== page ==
Delighting Your Customers With Likable Social Media (Book Review)

The introduction of social media tools has made transparency in marketing not only important, but critical. Social media enhances the ability to listen to what customers and prospects are saying publicly for any size company and brand in almost any industry today.  I would argue that listening to customers has always been one of the key tenets of good marketing, and I agree with Dave Kerpen’s precept that that it has never been cheaper or easier to do so because of social media. There is no longer any excuse for companies to be ignorant of what is going on with both their customers and, I would add, their competitors.

Highly readable, this book is just the right mix of case studies, guidelines and suggestions. I read the book in one beach sitting. It is broken into digestible chapters of 12-15 pages in length, and the style is conversational yet substantial, with suggested “Action Items” at the end of each chapter. (I do always wonder if readers actually stop to write down their answers to these exercises. I just wanted to keep reading the book!)

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Privacy, Transparency, and Social Media Controversy In My Own Back Yard


Apparently I have placed myself directly in the middle of a social media kerfuffle by claiming and posting pictures to a Facebook page for my community (a 500 acre, 66 family, cooperatively-owned tree farm and community association).

An (email) letter from me to my community:

“May 22, 2012

Dear Neighbors:

I realize some community members may be surprised by the Facebook page for Crystal Lake, Inc. As a twenty year resident (and former Board Member) of Crystal Lake, a student of social media at the University of Washington, and a corporate marketer by profession, I have more than a passing interest in this subject. I am currently involved in developing a social media plan for a Seattle non-profit organization as part of my social media class, and have been studying a variety of scholarly issues around social media, including privacy and transparency in corporate and non-profit communications.

Several months ago, I approached the Board because I discovered there was a Crystal Lake Facebook page already created, but it did not have an administrator. It had very little going on. I suggested to Chris [Board President] that it might make sense to take ownership of this page for the community before someone else did. Chris subsequently brought the issue to the Board. They gave me the green light to claim the page for our community, which I did, and I added myself and Chris as administrators. I updated the profile with some pictures and sent the link to the Board to review. I indicated in my email to the Board that the page was public (not private), so that everyone could “Like” it and enjoy posting pictures and having a dialog, even people who lived outside the community.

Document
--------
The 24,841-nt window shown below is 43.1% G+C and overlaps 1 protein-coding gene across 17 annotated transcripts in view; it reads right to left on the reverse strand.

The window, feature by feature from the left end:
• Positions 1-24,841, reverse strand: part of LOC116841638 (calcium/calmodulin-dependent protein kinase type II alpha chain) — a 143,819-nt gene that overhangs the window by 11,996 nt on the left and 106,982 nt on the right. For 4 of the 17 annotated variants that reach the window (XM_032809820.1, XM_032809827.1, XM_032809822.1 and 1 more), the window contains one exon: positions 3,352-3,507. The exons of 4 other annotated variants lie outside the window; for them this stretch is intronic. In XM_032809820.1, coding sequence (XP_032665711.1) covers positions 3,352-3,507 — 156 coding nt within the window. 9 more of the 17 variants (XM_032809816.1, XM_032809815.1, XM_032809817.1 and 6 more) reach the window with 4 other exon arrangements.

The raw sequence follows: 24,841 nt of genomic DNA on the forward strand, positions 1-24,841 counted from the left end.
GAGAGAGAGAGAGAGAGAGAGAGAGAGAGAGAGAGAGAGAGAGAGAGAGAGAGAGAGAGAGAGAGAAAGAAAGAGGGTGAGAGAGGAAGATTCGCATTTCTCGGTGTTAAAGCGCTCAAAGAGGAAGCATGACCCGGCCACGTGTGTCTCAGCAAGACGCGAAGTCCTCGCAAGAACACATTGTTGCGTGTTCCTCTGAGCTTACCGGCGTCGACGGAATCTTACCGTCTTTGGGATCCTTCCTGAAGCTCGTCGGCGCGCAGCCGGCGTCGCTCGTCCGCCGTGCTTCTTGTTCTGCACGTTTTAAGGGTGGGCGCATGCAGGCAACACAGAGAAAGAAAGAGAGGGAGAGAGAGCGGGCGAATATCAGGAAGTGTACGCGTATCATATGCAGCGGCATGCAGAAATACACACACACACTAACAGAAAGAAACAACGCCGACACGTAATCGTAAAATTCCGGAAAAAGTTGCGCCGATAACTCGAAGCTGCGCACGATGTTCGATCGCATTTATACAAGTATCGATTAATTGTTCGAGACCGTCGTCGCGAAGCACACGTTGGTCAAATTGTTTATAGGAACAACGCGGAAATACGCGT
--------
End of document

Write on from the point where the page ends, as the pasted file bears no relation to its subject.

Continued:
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4 Factors That Encourage Hashtag Spamming of Twitter Chats

I was physically present (IRL, In Real Life) recently at an event where the Twitter hashtag stream was completely co-opted by twitter spambots. I’ve live-tweeted from a half-dozen tech and cultural events since the beginning of this year, when I first immersed myself in Twitter. I’m very curious about how social media interactions work – and when and why they can go very off-track. When I live-tweet, I try to observe the hashtag stream in real time, usually using or setting up a Hootsuite stream. I’ve followed a handful of events remotely via the Twitter hashtag as well, including a recent conference in Boston called Rethink Music (#rethinkmusic). In addition, I participate regularly in a weekly Twitter chat called #ggchat, one of thousands happening all the time in the Twittersphere. Following Twitter hashtag streams has become an integral part of my participation, and that of many others, in this virtual global sociological communications experiment called Twitter.

Maybe because I’m relatively new to Twitter, I’ve never seen a Twitter stream completely taken over by spambots. I found it fascinating and dismaying at the same time. This article in The Atlantic Wire by Rebecca Greenfield gives a good overview of some of the different ways in which Twitter hashtag streams can get co-opted or become annoying. The stream I was on recently was taken over by the Types 1 and 2 spammers which Rebecca mentions: Porn Bots and Jokesters. I didn’t click on any of the links; I could tell the Porn Bots by their Twitter avatars of scantily clad women and the fact they had few tweets, no followers and were following no one. The other category of spammers I saw which Rebecca doesn’t mention I’ll call Job Bots – these are the same as Porn Bots, except the links they promote are to scammy Craig’s List ads, you know: “Easy job! Earn $500 a week using your computer…”

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